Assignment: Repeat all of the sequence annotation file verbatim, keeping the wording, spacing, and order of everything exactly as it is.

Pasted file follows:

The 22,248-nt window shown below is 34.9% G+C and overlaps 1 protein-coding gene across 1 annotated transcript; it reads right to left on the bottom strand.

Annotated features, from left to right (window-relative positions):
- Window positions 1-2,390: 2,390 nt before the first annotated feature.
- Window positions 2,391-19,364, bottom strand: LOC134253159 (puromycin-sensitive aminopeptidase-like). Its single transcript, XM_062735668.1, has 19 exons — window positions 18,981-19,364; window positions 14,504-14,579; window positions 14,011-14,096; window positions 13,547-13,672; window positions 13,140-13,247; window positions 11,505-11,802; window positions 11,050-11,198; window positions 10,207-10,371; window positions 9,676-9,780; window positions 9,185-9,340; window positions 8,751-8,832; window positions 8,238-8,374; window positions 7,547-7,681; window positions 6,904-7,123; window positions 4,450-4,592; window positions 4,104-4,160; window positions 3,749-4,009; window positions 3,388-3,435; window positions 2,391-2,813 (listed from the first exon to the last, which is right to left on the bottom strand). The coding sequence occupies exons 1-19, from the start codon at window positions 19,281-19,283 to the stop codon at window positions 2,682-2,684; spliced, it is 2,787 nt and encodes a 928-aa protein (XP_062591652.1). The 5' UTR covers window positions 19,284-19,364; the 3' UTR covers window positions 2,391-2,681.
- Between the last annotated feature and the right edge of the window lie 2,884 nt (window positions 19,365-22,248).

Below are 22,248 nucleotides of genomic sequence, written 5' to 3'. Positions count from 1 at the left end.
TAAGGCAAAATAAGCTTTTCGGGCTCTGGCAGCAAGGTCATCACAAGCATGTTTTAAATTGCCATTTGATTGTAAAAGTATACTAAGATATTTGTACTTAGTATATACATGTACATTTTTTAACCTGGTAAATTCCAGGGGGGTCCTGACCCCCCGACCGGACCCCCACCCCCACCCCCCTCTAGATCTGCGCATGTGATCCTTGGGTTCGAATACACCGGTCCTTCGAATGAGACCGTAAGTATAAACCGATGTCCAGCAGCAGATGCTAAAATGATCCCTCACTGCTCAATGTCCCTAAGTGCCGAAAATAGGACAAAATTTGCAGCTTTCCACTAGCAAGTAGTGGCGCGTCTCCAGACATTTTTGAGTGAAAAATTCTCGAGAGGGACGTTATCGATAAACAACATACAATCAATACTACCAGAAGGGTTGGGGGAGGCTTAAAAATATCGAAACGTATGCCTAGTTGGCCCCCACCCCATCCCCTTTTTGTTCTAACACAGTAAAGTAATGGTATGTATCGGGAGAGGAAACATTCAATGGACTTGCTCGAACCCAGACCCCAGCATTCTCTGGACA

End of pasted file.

The 22,248-nt window shown below is 34.9% G+C and overlaps 1 protein-coding gene across 1 annotated transcript; it reads right to left on the bottom strand.

Annotated features, from left to right (window-relative positions):
- Window positions 1-2,390: 2,390 nt before the first annotated feature.
- Window positions 2,391-19,364, bottom strand: LOC134253159 (puromycin-sensitive aminopeptidase-like). Its single transcript, XM_062735668.1, has 19 exons — window positions 18,981-19,364; window positions 14,504-14,579; window positions 14,011-14,096; window positions 13,547-13,672; window positions 13,140-13,247; window positions 11,505-11,802; window positions 11,050-11,198; window positions 10,207-10,371; window positions 9,676-9,780; window positions 9,185-9,340; window positions 8,751-8,832; window positions 8,238-8,374; window positions 7,547-7,681; window positions 6,904-7,123; window positions 4,450-4,592; window positions 4,104-4,160; window positions 3,749-4,009; window positions 3,388-3,435; window positions 2,391-2,813 (listed from the first exon to the last, which is right to left on the bottom strand). The coding sequence occupies exons 1-19, from the start codon at window positions 19,281-19,283 to the stop codon at window positions 2,682-2,684; spliced, it is 2,787 nt and encodes a 928-aa protein (XP_062591652.1). The 5' UTR covers window positions 19,284-19,364; the 3' UTR covers window positions 2,391-2,681.
- Between the last annotated feature and the right edge of the window lie 2,884 nt (window positions 19,365-22,248).

Below are 22,248 nucleotides of genomic sequence, written 5' to 3'. Positions count from 1 at the left end.
TAAGGCAAAATAAGCTTTTCGGGCTCTGGCAGCAAGGTCATCACAAGCATGTTTTAAATTGCCATTTGATTGTAAAAGTATACTAAGATATTTGTACTTAGTATATACATGTACATTTTTTAACCTGGTAAATTCCAGGGGGGTCCTGACCCCCCGACCGGACCCCCACCCCCACCCCCCTCTAGATCTGCGCATGTGATCCTTGGGTTCGAATACACCGGTCCTTCGAATGAGACCGTAAGTATAAACCGATGTCCAGCAGCAGATGCTAAAATGATCCCTCACTGCTCAATGTCCCTAAGTGCCGAAAATAGGACAAAATTTGCAGCTTTCCACTAGCAAGTAGTGGCGCGTCTCCAGACATTTTTGAGTGAAAAATTCTCGAGAGGGACGTTATCGATAAACAACATACAATCAATACTACCAGAAGGGTTGGGGGAGGCTTAAAAATATCGAAACGTATGCCTAGTTGGCCCCCACCCCATCCCCTTTTTGTTCTAACACAGTAAAGTAATGGTATGTATCGGGAGAGGAAACATTCAATGGACTTGCTCGAACCCAGACCCCAGCATTCTCTGGACA